QPR boss rubbishes contract rumours, talks managing fans’ expectations and slams idiotic ‘keyboard warriors’

You need to have thick skin to work in football. And Queens Park Rangers boss Mark Warburton has that in abundance.
A right-back by trade until a cruciate knee ligament injury curtailed his playing career, Warburton was working as a City currency trader before turning to coaching full-time in his early 40s to make a crack of it.


QPR boss Mark Warbuton spoke exclusively with talkSPORT earlier this week in a wide-ranging interview And that he has. Academy manager, first-team coach, sporting director – you name the role and he’s done it.
Having previously been in charge of two clubs that possess the stature which Rangers and Nottingham Forest have, Warburton knows all too well the pressure, expectation and relentless nature that comes with being a manager.
Following an acrimonious departure from the Scottish giants in February 2017, Warburton’s phone number was leaked online.
That resulted in him being bombarded with close to 1,000 abusive text messages – some too explicit and harrowing for him to go into detail about.
Steve Bruce revealed to talkSPORT on Thursday that he’s received vile death threats in recent weeks from some Newcastle fans who want him out of the club – another thing that sadly resonates with Warburton.
He still gets occasional abusive tweets now from disgruntled Rangers fans who believe he walked out of the club – which he maintains was not the case – but Warburton is keen to stress they are a ‘very small minority’.
He is not a bitter man – in fact far from it. He is proud of his achievements at Rangers –  securing a league and cup double by winning the Championship title and Scottish Challenge Cup in his first season in charge.
A signed shirt from his time at the club sits proudly on a wall in his home office.
Having followed up his stint in Scotland with a disappointing nine-month spell at the City Ground, Warburton is now approaching two years in charge of QPR.

Getty Images

Warburton has experienced the kind of death threats that Steve Bruce has received online in recent weeks It hasn’t been easy at QPR – in fact far from it. Warburton’s position came under increased scrutiny before Christmas following a winless run of seven matches. There were many QPR fans out there who wanted him sacked.
So did Warburton fear for his future amid that speculation?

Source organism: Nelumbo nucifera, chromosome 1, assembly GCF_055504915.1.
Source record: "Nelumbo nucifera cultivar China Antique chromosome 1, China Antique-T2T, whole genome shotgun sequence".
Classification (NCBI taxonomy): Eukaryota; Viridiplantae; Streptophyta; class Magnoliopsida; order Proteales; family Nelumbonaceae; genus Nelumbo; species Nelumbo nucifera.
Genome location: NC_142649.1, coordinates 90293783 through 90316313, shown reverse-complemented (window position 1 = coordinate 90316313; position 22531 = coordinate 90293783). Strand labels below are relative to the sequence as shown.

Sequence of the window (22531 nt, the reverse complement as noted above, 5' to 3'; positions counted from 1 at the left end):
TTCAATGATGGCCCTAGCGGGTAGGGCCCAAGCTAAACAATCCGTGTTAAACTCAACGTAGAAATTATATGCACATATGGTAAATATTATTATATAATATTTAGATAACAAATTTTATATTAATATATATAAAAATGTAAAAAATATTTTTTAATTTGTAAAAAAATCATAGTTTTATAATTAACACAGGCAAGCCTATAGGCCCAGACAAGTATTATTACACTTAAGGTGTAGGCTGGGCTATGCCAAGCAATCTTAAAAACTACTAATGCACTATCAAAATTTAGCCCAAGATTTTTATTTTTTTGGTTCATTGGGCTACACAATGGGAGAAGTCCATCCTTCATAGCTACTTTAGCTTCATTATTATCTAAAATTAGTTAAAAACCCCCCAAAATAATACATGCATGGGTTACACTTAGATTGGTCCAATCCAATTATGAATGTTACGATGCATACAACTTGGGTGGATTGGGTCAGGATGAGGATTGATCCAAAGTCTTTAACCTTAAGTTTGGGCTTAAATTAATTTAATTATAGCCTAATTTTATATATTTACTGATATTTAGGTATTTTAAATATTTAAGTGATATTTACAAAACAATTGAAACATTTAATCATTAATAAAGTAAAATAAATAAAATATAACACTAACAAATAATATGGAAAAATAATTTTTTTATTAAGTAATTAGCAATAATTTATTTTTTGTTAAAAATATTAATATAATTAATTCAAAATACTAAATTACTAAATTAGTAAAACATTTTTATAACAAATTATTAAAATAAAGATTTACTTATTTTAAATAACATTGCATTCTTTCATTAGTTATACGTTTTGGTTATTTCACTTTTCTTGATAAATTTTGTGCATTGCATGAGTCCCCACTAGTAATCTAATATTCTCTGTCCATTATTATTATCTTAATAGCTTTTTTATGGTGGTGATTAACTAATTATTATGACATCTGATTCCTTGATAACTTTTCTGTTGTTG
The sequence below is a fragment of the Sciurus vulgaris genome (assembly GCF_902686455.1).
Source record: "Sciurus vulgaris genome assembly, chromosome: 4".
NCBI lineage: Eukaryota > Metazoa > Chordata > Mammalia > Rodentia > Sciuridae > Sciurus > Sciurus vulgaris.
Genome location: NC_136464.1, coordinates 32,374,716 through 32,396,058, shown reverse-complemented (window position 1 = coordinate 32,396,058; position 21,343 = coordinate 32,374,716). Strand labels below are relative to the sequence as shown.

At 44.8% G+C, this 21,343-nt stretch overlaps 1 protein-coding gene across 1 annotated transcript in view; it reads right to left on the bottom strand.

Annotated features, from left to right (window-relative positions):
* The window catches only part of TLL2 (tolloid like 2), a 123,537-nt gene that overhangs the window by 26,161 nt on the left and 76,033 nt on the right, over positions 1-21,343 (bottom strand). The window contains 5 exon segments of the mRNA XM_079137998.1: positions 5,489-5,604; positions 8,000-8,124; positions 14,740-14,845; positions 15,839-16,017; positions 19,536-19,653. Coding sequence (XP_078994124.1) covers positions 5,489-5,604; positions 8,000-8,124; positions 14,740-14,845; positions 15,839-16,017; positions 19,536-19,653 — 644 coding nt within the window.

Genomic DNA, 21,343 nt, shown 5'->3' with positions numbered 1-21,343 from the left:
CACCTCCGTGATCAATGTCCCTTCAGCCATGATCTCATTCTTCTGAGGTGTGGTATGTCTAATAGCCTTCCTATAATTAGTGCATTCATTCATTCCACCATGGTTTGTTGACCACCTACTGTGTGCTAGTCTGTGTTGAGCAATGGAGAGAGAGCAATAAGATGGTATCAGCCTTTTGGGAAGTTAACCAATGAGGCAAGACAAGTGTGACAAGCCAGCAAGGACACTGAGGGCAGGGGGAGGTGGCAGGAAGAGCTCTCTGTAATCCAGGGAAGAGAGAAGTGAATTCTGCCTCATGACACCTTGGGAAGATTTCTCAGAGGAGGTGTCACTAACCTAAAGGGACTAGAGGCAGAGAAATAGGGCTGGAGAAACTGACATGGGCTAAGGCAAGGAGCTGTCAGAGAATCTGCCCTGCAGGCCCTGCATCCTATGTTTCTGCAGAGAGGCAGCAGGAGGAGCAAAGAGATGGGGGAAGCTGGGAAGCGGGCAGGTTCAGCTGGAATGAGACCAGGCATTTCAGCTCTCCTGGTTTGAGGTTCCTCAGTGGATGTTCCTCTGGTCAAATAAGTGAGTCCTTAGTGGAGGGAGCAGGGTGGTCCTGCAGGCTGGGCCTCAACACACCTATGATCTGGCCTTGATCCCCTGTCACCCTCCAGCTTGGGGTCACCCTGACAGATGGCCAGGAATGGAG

Speaking exclusively to talkSPORT this week, he said: “If I was 38 or 40 I’d be sitting here very concerned because there are very few jobs out there for British managers.
“But I’m not. I’m 58 years of age and I go to work every day and do the best I can do. I know I’ve got a proven track record; I’ve got promotions and a reputation for developing young players.
“Therefore for me if a club wants to make a change then I can wake up in the morning safe in the knowledge I’ve done the best I can do – no problem.”
Warburton believes some fans’ expectations are unrealistic at the current time, with QPR occupying a bottom six budget in the Championship.
He continued: “The expectation of Rangers fans is that QPR should be a Premier League club. At Nottingham Forest they were saying they were European champions – it was 40 years ago.
“I want QPR to go as high as they can – of course I do. But you look at the average size of the crowd – and going back many, many years as well – they’re not the same size fanbase as an Aston Villa for example.

Getty Images

Warburton believes QPR fans’ expectations are too high – especially in the current climate “You have to deal with the expectation. Some people say we should be pushing for the play-offs – but our budget is a bottom six one in terms of this division.
“Les (Ferdinand) and Lee (Hoos) have worked very hard to reduce the overall budget. Now with the coronavirus situation and no fans coming through the door, it’s even harder. People are ignoring the fact no revenue is coming into clubs.”
He wishes to clarify recent reports that have circulated in the press stating that his contract at QPR expires at the end of the season.
“I keep reading that my contract expires at the end of the season – that’s absolute nonsense,” he explained.
“It’s just the media, it’s speculation. There’s no truth in that. Managers have different types of contracts now – be that target driven, incentive driven or what not.
“It can also just be a normal rolling contract which continues going on and on until you’re told otherwise.”
Pressed on whether he still believes he’ll be QPR boss next season, Warburton responded: “I’ve got a contract and I’ve got no reason to believe otherwise.
“You’ve got to have very thick skin to work in football. The same people who say you’re doing a fantastic job are the same people who say you should be sacked six weeks later.

Getty Images

Joe Lumley came off Twitter following relentless fan abuse “That’s the nature of the industry we’re in. People love controversy. If you don’t do your job to the best of your ability then expect to face the music, but time is the one commodity you need at a football club.
“Social media has changed the whole landscape for football players and football managers. It’s now a completely different animal. Speculation and rumours are rife and it all develops so quickly.”
Warburton has had to bite his tongue on social media on more than a few occasions. He was left disgusted after Rs goalkeeper Joe Lumley deleted his Twitter account last year after a constant stream of abuse.
Former Rangers midfielder Josh Scowen also deactivated his account during his stint in west London, while the ex-Brentford boss believes the criticism aimed in Lee Wallace’s direction online has been excessive.
“It’s appalling that young players (like Joe) who are working so hard in such a brutal profession should be open to such abuse,” Warburton says, shaking his head.
“What sort of person would go on to a keyboard and level abuse on a match performance for example, a mistake or two defeats in a row?